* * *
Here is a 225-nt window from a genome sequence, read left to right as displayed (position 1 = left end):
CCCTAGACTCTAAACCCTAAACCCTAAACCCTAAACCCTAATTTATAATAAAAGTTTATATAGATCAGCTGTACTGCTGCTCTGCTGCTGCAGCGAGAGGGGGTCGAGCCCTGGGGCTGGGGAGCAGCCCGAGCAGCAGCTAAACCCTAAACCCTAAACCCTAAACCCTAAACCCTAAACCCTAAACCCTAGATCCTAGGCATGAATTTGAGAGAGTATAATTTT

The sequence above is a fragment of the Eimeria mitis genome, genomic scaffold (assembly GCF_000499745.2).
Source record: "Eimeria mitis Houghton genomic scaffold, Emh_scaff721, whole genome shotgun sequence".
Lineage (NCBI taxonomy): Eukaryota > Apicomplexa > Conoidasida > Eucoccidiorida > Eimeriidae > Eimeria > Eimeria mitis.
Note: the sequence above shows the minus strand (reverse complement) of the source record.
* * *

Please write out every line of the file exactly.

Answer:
Here is a 225-nt window from a genome sequence, read left to right as displayed (position 1 = left end):
CCCTAGACTCTAAACCCTAAACCCTAAACCCTAAACCCTAATTTATAATAAAAGTTTATATAGATCAGCTGTACTGCTGCTCTGCTGCTGCAGCGAGAGGGGGTCGAGCCCTGGGGCTGGGGAGCAGCCCGAGCAGCAGCTAAACCCTAAACCCTAAACCCTAAACCCTAAACCCTAAACCCTAAACCCTAGATCCTAGGCATGAATTTGAGAGAGTATAATTTT

The sequence above is a fragment of the Eimeria mitis genome, genomic scaffold (assembly GCF_000499745.2).
Source record: "Eimeria mitis Houghton genomic scaffold, Emh_scaff721, whole genome shotgun sequence".
Lineage (NCBI taxonomy): Eukaryota > Apicomplexa > Conoidasida > Eucoccidiorida > Eimeriidae > Eimeria > Eimeria mitis.
Note: the sequence above shows the minus strand (reverse complement) of the source record.